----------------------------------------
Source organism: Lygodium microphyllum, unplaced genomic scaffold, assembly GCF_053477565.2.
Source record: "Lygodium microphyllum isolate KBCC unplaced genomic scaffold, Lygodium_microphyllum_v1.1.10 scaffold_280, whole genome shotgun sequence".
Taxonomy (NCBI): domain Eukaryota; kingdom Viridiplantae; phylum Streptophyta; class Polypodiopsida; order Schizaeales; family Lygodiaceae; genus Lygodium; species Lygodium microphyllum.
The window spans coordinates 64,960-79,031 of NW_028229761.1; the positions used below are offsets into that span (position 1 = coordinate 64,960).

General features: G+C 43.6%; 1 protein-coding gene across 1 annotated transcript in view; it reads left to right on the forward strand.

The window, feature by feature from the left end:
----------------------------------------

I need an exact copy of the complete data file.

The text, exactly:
Source organism: Lygodium microphyllum, unplaced genomic scaffold, assembly GCF_053477565.2.
Source record: "Lygodium microphyllum isolate KBCC unplaced genomic scaffold, Lygodium_microphyllum_v1.1.10 scaffold_280, whole genome shotgun sequence".
Taxonomy (NCBI): domain Eukaryota; kingdom Viridiplantae; phylum Streptophyta; class Polypodiopsida; order Schizaeales; family Lygodiaceae; genus Lygodium; species Lygodium microphyllum.
The window spans coordinates 64,960-79,031 of NW_028229761.1; the positions used below are offsets into that span (position 1 = coordinate 64,960).

General features: G+C 43.6%; 1 protein-coding gene across 1 annotated transcript in view; it reads left to right on the forward strand.

The window, feature by feature from the left end: